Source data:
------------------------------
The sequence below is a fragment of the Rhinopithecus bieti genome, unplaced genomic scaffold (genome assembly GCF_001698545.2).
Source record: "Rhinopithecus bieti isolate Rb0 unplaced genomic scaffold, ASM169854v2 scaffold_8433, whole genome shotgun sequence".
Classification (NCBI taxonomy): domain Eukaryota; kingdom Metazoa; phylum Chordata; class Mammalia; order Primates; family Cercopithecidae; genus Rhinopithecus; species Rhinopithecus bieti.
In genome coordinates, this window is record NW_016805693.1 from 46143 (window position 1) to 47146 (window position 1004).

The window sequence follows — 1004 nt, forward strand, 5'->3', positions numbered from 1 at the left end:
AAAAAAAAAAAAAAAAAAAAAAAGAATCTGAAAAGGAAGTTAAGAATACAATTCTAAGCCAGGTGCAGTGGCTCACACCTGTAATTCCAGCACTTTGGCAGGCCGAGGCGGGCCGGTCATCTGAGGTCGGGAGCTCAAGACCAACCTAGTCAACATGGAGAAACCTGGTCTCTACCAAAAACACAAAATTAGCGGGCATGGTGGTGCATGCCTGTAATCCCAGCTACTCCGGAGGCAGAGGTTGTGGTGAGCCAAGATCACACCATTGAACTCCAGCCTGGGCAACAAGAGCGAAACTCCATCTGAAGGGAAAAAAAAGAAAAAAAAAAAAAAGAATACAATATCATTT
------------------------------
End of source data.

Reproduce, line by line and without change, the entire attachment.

The sequence below is a fragment of the Rhinopithecus bieti genome, unplaced genomic scaffold (genome assembly GCF_001698545.2).
Source record: "Rhinopithecus bieti isolate Rb0 unplaced genomic scaffold, ASM169854v2 scaffold_8433, whole genome shotgun sequence".
Classification (NCBI taxonomy): domain Eukaryota; kingdom Metazoa; phylum Chordata; class Mammalia; order Primates; family Cercopithecidae; genus Rhinopithecus; species Rhinopithecus bieti.
In genome coordinates, this window is record NW_016805693.1 from 46143 (window position 1) to 47146 (window position 1004).

The window sequence follows — 1004 nt, forward strand, 5'->3', positions numbered from 1 at the left end:
AAAAAAAAAAAAAAAAAAAAAAAGAATCTGAAAAGGAAGTTAAGAATACAATTCTAAGCCAGGTGCAGTGGCTCACACCTGTAATTCCAGCACTTTGGCAGGCCGAGGCGGGCCGGTCATCTGAGGTCGGGAGCTCAAGACCAACCTAGTCAACATGGAGAAACCTGGTCTCTACCAAAAACACAAAATTAGCGGGCATGGTGGTGCATGCCTGTAATCCCAGCTACTCCGGAGGCAGAGGTTGTGGTGAGCCAAGATCACACCATTGAACTCCAGCCTGGGCAACAAGAGCGAAACTCCATCTGAAGGGAAAAAAAAGAAAAAAAAAAAAAAGAATACAATATCATTT